by Michael Smith (Veshengro)
Renewable energy will not and cannot support perpetual economic growth, the way we have been doing it for so long, for too long, in fact. But this does not, actually, have to be a bad thing at all.
The globalized consumer society has always been and will always be unsustainable anyway, and we might be happier without it. But unless we plan for the post-growth renewable future, and do this now, existing economic institutions may tend to shatter rather than adapt smoothly.
Industry, and its practices, as is the case today, requires large amounts of energy in the form of electricity and gas (not to mention water also often) and is not sustainable in in its current way. Solar, wind and small-scale water, cannot provide for such requirements. Thus a total and complete change of working practices is required and that also means a change in the attitude of consumers.
Oh, and while I am at it let me throw yet another rather large monkey wrench into the works and that is that electric vehicles, that is electric (battery-operated) cars, vans and trucks, etc., are also not going to make the grade. Aside from the fact that the “rare earth” and minerals required to make both vehicles and their batteries are close to running out the charging of large amount of electric vehicles by use of electricity from renewables just will not work. Aside from that a great majority of car and van users today – on a personal, not fleet level – use on-street parking and it just would not compute to run a charging cable to each and every car right across the sidewalk.
While battery technology may be improving in time making such vehicles more energy efficient and thus giving greater range and quicker battery charging times the restriction that will come about from a full transition and uptake – as must happen – of renewables will make the manufacture of both electric vehicles and batteries almost impossible if not even entirely impossible.
Renewables, and we must face this, and that despite the fact that we have no other option than to move over to renewables, cannot ever fulfill all the energy needs of today because (1) we simply waste too much of it and (2) many of the practices are far too energy hungry.
In the post-growth society (and economy) things will have to me done differently, made differently, and we will have to change many of our current ways and practices.
While this may mean a great deal of change and the need to adjust and acclimatize, which will take some time, considering that most of us have been living in this current way of things all our lives, it is the only way that we, as a species, and the Planet, can survive.
It will mean a reconsideration as to where we live and work, what we do for a living and where and how, and how we travel to and from work, and so on. Living miles and miles, in many cases ten, twenty or even more miles, away from our place of work and having to commute by car or, maybe, by rail just will not longer be an option.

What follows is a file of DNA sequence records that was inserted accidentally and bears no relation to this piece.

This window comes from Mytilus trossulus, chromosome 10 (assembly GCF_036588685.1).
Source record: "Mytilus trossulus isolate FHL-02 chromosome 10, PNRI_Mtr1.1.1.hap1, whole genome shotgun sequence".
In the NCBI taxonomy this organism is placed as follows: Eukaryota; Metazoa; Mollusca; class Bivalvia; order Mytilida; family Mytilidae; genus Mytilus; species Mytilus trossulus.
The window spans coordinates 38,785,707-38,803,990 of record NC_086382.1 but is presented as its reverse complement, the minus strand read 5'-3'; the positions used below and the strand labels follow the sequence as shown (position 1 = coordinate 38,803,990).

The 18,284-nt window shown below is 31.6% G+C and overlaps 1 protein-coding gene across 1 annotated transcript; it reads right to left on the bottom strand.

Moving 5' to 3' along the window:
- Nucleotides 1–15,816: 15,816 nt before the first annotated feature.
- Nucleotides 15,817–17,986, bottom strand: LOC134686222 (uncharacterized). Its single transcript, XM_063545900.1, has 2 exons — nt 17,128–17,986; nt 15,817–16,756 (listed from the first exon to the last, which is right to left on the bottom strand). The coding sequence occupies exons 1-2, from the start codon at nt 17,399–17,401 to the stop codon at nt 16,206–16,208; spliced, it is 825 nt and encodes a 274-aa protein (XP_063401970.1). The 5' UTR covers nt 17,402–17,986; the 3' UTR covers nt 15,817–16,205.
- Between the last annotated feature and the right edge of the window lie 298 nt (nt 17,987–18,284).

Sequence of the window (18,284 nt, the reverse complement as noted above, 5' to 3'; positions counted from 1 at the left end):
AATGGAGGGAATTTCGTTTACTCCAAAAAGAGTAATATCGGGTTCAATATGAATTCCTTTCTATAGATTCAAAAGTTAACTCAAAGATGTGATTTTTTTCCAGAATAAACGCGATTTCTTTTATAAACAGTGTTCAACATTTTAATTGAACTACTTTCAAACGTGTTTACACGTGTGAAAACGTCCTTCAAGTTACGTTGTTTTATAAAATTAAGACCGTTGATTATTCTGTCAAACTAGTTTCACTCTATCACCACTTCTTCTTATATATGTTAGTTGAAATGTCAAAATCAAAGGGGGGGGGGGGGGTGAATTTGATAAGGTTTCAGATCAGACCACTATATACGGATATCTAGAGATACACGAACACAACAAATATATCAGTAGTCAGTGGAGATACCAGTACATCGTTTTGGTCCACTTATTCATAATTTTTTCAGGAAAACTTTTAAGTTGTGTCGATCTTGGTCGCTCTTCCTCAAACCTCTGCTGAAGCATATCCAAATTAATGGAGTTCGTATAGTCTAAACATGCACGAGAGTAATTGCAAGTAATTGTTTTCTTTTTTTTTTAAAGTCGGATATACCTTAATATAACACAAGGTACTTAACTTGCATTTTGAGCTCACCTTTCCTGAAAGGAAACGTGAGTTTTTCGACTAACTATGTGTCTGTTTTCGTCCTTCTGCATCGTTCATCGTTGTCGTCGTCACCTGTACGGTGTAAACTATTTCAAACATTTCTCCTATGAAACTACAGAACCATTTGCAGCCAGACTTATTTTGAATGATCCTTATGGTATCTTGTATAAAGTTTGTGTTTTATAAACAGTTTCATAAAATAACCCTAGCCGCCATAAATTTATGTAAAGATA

Unless we want to continue with a “the devil may care” attitude destroying the Planet and our own source of life then we will have to change, and we will have to begin that change, that transition to a different way yesterday, or preferably the day before that. As that, however, does not compute it will have to be today and we cannot put this off to some time in the future. We must act now.
In order, however, to make this transition to a post-growth and post-carbon society and economy we must change society first of all into one where people and the Planet matter from the current one where profits come before everything. Not an easy task, I know, and especially not in view of so many people wanting everything for almost nothing and immediately.
In this new economy things will no longer, as they won't be able to, made by large factories but mostly, no doubt, by hand and thus prices will be higher but quality too will be much, much better and those products will then, once again, be made to last and be repairable, unlike currently where everything is made in such a way – built-in obsolescence it is called – that they break soon after the warranty expires.
Factories of the kind that we know today that are consuming vast amounts of energy and other resources we will not longer know in this new economy and society and to some extent it should also mean a return to making many things that we want and needs ourselves once again, as used to be the case a time past when things were similar to those at the threshold of which we stand today.
But this new society and economy where people and Planet matter and where exploitation of man and Nature will be a thing of the past will not come about on its own nor can we rely on the powers-that-be, but should not be, to bring it about. It is not in their interest and their capitalist cronies. We must do it. We must create it. So, let's get to it.